Institutions Eye Opportunities Despite Economic Uncertainty

Terry Flanagan

With the constant barrage of news and headlines coming out of the eurozone, investment managers have been looking for opportunities in more non-traditional areas.

“We are now buffeted by relentless headlines from Europe,” said Michael Lillard, managing director and chief investment officer of Prudential Fixed Income Management. “We know it’ll be messy and there will continue to be headlines but, at the end of the day, we think European policymakers will keep it together.”

Prudential is forecasting a modest recession in Europe this year but is predicting a 2% rise in GDP in the U.S. and a 3% increase in global GDP. These figures are not great, but, equally, are not terrible either given the macroeconomic conditions. Prudential believes that growth will be slow with high unemployment, which will lead to low inflation and a low interest rate outlook.

“The 10-year Treasury is at 1.6% and Bunds in Germany are at 1.5%, so we don’t see any value there,” said Lillard. “The opportunities we see are in the credit sectors, particularly in high yield.”

While investors tend to prefer the safety and security of U.S. Treasuries, yields are at 50-year lows and the real interest rates on some government bonds are closer to zero, or even negative. On the other hand, high-yield credit is starting to become more attractive to investors seeking more substantial returns on non-investment grade bonds without incurring substantial risk.

“The quality of credit now is high,” said Lillard. “Companies are managing themselves conservatively, and they aren’t aggressively hiring. The precursors to default typically in high yield aren’t there now. The value is in the high-yield marketplace.”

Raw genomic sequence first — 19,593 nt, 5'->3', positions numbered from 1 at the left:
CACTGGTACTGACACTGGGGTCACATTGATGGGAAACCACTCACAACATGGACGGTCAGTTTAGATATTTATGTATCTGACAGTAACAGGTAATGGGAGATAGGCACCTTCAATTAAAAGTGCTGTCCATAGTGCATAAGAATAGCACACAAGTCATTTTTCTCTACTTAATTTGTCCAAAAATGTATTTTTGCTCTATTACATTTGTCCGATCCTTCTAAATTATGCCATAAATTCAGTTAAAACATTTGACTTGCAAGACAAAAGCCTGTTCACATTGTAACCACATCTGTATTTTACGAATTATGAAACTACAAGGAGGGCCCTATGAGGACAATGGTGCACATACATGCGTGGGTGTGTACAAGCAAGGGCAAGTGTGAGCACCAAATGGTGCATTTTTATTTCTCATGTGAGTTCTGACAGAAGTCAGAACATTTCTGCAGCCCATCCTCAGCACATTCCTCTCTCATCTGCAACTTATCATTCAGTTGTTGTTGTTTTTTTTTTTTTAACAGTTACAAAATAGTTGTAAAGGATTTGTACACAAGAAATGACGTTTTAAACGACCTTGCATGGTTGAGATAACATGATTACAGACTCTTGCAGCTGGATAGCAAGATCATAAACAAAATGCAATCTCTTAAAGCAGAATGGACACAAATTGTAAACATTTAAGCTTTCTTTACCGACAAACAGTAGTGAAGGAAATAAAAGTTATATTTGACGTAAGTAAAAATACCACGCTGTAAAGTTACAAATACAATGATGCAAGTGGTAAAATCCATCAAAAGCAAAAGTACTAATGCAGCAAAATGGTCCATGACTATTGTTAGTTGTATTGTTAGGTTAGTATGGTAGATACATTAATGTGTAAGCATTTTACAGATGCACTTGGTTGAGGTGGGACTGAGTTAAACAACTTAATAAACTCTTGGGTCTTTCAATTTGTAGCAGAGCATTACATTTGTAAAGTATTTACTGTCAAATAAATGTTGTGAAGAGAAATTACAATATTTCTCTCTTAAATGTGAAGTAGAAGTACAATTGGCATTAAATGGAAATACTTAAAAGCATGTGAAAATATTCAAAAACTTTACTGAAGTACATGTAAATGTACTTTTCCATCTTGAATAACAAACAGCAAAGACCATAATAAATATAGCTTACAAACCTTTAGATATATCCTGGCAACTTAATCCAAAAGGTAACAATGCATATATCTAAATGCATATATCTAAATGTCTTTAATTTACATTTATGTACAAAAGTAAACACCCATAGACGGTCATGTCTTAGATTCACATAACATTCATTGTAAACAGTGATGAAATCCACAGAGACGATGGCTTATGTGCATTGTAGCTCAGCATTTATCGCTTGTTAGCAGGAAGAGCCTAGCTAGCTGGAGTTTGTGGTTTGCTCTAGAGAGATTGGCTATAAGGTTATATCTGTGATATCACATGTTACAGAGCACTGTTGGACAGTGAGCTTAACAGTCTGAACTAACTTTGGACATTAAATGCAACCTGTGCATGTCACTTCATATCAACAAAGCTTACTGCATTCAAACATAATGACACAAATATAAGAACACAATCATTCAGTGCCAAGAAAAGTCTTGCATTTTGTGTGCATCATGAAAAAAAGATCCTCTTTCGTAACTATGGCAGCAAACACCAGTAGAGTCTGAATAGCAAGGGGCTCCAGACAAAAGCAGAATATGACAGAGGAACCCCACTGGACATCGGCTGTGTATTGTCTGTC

Interest in emerging markets is also gaining in popularity again. While Latin America and Asia were hot topics of discussion over the past several years, that talk has died down as reality has set in and growth in those regions has plateaued.

“We also see opportunities in the emerging markets in local currency and debt,” said Lillard. “In developed countries you have what are essentially negative or zero real interest rates, but you can easily find 5% or 6% real interest rates in some of the emerging markets.”

While Europe continues to dominate the headlines, uncertainty is also a key topic in the U.S. markets, both politically as well as financially. Investors and corporations have taken a ‘wait and see’ approach as it pertains to the upcoming presidential election in November and also with where monetary policy is headed.

“We are the cleanest dirty shirt in the laundry,” said Edward Keon, managing director and portfolio manager at Quantitative Management Associates, a unit of Prudential Investment Management. “But at least we’re growing, particularly compared to Europe where most countries are in or are entering recession. The emerging markets of China, India and Brazil have slowed down dramatically. The optimism to start the year has slowly faded as the economy has slowed down significantly in the Spring.”

However, signs still remain that a turnaround may be just around the corner.

“Earnings forecasts haven’t slowed down as much, so that could be good sign,” said Keon. “Valuations are at a good value, but they’re not as cheap as in 2009. In the long run, stocks will be a good place to be, and will offer returns in the high single-digits over the next decade.”

Michael Pytosh, head of equities at ING Investment Management, added: “Europe is a big problem right now, but the U.S. and Asia may look much better six months down the line.”

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